I won’t list names to keep it professional, but I was in New York, a family trip with five of us. We were going to take a look at an oven we were interested in. We went to a restaurant with a well-known chef. He focuses on food techniques and preparation, but I felt like the customer service was what made me not enjoy the restaurant. They didn’t pay attention to us as a customer, or to food sensitivities and allergies, or that there are vegetarians, vegans, and sensitivities in general. In today’s world, with so many changes to people’s diets, I feel like they didn’t put thought into customers in all aspects before building the menu or hiring people who care about selling you the food. And it was extremely expensive!

How could the Boston food scene improve?

I feel like if we add more nutritious and affordable food, that’s what Boston is missing. Everything is so expensive in Massachusetts. Allowing the average person to come in without breaking their bank to get a nutritious and delicious meal, that’s what Boston is missing.


Describe your customers in three words.

I’d definitely say fun. They have an educated palate. And definitely rowdy.

What’s the most overdone food or drink trend right now?

This is easy: all-you-can-eat. That trend needs to slow down. People miss out on supporting local businesses and think about quantity rather than quality. It takes away from the dining experience.

What are you reading?

I just finished this book called “Mindset” by Carol S. Dweck. The reason I really enjoyed this book is because it teaches you about two different mindsets: a fixed mindset and a growth mindset. It comes in handy with business to teach you about employees and how to train them. Anyone you have a conversation with, they either have a fixed or growth mindset. It teaches you how to take a fixed mindset and change it to a growth mindset — it makes a huge difference. A fixed mindset finds excuses and never wants to expand; growth is willing to learn and expand the knowledge you have. It goes a long way. If you’re not learning, you’re always stuck in neutral.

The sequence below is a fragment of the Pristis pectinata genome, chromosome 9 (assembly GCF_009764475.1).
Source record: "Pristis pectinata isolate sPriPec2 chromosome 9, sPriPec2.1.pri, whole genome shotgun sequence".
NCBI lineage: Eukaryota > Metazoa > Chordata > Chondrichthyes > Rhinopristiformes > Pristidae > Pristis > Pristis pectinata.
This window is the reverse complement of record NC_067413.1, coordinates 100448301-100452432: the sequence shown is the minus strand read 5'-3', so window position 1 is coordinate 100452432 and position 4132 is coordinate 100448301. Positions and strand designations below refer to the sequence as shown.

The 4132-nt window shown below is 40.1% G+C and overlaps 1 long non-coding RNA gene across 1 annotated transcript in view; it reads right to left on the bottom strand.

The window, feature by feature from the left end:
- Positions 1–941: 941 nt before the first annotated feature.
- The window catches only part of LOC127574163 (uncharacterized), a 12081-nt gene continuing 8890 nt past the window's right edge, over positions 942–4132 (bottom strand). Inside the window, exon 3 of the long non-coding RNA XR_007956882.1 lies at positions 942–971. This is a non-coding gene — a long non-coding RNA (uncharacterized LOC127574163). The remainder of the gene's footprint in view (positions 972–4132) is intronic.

What’s one food you never want to eat again?

I just very recently cut out chicken and don’t think I can ever go back to it. I think I have scarred myself a bit. I started watching a documentary called “Rotten.” It made me learn about everything injected into our meat. I could not even fathom opening my mouth to eat chicken. I cut it out of my diet. It was really tough in the beginning, but after watching that documentary, it was worth it.


How’s your commute?

I’m living in Lowell, Mass. Every morning that I drive, I’d say it takes me about 40 minutes to get to work. I have no complaints about it.

What kind of restaurant is Boston missing?

It brings me to why we started ours. We’re missing Middle Eastern food. When we talk about it, people jump to Lebanese or Israeli cuisine, and there’s so much more to offer than just those two things.

What Boston restaurant do you miss the most?

Dandelion Green, for sure.

Who has been your most memorable customer?

I love this lady so much. Her name is Marci. I met her at a farmers’ market in Boston, and I swear to you, she brightened up your day just coming by. She is one of our customers that genuinely cares about our business. She cared to announce it to the world that she loved our food, but more importantly, I feel she cares about us as people. She had our number and had our card, and she’d message me just to see how I was and to see if I needed anything. She’s such a sweet woman and one of the most genuine people I’ve ever met in my life. One day, I can’t tell you how quickly this woman turned my day around. She came to my farmers’ market, didn’t know I was having a rough week, and gave me dahlia flowers. She brightened my day. I will never forget it.

If you were to eat your last meal in Boston, where would you go?

Considering it’s closing, I’d definitely say I’d want my last meal to be at Top of the Hub, because their desserts are outstanding. Last time I went, I had seafood linguine. It was delicious. I’d get it with their raspberry cheesecake.

Kara Baskin can be reached at kara.baskin@globe.com. Follow her on Twitter @kcbaskin.